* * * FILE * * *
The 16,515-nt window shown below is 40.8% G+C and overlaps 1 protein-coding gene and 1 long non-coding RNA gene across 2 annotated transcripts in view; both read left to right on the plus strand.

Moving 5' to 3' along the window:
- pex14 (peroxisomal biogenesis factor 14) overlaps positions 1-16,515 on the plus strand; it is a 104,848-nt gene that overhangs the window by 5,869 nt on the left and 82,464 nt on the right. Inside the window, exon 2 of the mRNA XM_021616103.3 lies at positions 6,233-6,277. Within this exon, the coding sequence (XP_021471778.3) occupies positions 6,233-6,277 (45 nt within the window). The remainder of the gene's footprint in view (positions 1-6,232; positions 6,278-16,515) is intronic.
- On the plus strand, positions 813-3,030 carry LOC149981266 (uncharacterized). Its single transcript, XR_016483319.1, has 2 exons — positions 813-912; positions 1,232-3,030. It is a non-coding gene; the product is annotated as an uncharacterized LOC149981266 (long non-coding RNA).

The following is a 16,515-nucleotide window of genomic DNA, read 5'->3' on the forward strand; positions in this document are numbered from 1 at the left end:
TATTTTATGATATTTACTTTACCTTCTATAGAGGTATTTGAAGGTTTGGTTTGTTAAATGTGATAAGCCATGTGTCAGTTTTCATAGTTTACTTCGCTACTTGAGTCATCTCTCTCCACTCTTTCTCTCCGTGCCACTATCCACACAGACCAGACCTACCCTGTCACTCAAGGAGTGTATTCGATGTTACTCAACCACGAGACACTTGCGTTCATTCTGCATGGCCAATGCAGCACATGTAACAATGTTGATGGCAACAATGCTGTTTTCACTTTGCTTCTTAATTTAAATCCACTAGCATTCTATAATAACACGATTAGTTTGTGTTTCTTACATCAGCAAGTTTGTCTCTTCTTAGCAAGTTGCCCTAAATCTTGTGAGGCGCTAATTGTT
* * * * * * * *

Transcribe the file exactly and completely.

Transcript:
The 16,515-nt window shown below is 40.8% G+C and overlaps 1 protein-coding gene and 1 long non-coding RNA gene across 2 annotated transcripts in view; both read left to right on the plus strand.

Moving 5' to 3' along the window:
- pex14 (peroxisomal biogenesis factor 14) overlaps positions 1-16,515 on the plus strand; it is a 104,848-nt gene that overhangs the window by 5,869 nt on the left and 82,464 nt on the right. Inside the window, exon 2 of the mRNA XM_021616103.3 lies at positions 6,233-6,277. Within this exon, the coding sequence (XP_021471778.3) occupies positions 6,233-6,277 (45 nt within the window). The remainder of the gene's footprint in view (positions 1-6,232; positions 6,278-16,515) is intronic.
- On the plus strand, positions 813-3,030 carry LOC149981266 (uncharacterized). Its single transcript, XR_016483319.1, has 2 exons — positions 813-912; positions 1,232-3,030. It is a non-coding gene; the product is annotated as an uncharacterized LOC149981266 (long non-coding RNA).

The following is a 16,515-nucleotide window of genomic DNA, read 5'->3' on the forward strand; positions in this document are numbered from 1 at the left end:
TATTTTATGATATTTACTTTACCTTCTATAGAGGTATTTGAAGGTTTGGTTTGTTAAATGTGATAAGCCATGTGTCAGTTTTCATAGTTTACTTCGCTACTTGAGTCATCTCTCTCCACTCTTTCTCTCCGTGCCACTATCCACACAGACCAGACCTACCCTGTCACTCAAGGAGTGTATTCGATGTTACTCAACCACGAGACACTTGCGTTCATTCTGCATGGCCAATGCAGCACATGTAACAATGTTGATGGCAACAATGCTGTTTTCACTTTGCTTCTTAATTTAAATCCACTAGCATTCTATAATAACACGATTAGTTTGTGTTTCTTACATCAGCAAGTTTGTCTCTTCTTAGCAAGTTGCCCTAAATCTTGTGAGGCGCTAATTGTT